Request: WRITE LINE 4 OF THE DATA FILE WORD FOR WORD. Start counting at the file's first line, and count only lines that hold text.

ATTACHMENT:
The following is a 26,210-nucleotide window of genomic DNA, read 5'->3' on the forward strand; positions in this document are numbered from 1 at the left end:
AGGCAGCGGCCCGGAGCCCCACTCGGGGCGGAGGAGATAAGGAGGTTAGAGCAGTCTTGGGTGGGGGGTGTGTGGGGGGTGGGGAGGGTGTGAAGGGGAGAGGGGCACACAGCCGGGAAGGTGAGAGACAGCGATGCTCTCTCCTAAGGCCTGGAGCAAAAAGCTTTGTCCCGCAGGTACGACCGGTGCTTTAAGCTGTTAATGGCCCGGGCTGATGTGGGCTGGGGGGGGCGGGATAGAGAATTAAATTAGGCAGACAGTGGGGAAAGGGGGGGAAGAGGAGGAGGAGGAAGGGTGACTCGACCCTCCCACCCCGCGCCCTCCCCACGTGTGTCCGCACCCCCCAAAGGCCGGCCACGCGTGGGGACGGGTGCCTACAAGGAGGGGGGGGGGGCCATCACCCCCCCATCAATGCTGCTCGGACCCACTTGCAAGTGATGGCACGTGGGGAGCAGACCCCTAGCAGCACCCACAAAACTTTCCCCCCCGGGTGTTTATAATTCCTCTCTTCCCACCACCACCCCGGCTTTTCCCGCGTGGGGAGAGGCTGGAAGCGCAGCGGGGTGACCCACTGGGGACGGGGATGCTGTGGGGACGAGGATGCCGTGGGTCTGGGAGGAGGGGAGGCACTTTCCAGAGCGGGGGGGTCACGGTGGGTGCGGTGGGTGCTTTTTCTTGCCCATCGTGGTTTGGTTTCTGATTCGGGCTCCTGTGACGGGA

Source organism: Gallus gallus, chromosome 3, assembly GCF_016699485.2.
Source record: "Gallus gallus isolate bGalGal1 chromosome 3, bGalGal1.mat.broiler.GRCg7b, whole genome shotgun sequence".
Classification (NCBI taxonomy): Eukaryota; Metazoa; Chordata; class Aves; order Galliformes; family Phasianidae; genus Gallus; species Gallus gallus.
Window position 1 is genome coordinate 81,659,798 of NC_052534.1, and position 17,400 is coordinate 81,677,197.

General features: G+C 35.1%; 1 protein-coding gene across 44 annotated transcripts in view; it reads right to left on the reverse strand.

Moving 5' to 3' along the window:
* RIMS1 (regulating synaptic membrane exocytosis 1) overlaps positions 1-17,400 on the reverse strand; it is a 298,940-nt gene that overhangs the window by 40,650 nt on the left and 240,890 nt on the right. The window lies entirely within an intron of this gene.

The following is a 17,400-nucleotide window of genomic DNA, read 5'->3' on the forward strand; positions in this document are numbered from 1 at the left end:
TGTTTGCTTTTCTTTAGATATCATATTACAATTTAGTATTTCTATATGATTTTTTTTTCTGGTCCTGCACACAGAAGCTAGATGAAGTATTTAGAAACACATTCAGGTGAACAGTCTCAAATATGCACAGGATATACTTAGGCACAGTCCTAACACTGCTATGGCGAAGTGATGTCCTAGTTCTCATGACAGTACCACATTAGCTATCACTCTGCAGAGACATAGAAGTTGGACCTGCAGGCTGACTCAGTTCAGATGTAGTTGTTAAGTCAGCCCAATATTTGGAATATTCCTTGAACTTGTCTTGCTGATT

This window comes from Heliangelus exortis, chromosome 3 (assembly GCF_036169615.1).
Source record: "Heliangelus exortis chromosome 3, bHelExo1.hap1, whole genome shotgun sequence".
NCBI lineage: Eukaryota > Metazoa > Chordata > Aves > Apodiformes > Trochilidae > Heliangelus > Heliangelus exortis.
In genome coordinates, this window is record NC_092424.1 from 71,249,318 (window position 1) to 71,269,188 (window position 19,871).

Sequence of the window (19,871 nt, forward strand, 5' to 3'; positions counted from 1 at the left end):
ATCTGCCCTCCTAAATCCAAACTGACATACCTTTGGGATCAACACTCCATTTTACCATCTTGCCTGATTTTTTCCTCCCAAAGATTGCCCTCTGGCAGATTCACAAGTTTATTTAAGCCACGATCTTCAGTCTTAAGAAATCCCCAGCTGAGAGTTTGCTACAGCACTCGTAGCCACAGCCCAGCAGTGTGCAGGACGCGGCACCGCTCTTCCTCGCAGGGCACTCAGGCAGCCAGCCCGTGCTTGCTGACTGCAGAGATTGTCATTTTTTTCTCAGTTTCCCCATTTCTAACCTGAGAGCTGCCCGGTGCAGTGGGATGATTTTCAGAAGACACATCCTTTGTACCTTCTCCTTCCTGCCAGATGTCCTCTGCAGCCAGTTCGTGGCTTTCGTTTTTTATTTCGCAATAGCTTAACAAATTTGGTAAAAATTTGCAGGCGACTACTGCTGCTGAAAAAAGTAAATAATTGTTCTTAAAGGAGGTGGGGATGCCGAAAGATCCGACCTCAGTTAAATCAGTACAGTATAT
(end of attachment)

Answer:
Source record: "Gallus gallus isolate bGalGal1 chromosome 3, bGalGal1.mat.broiler.GRCg7b, whole genome shotgun sequence".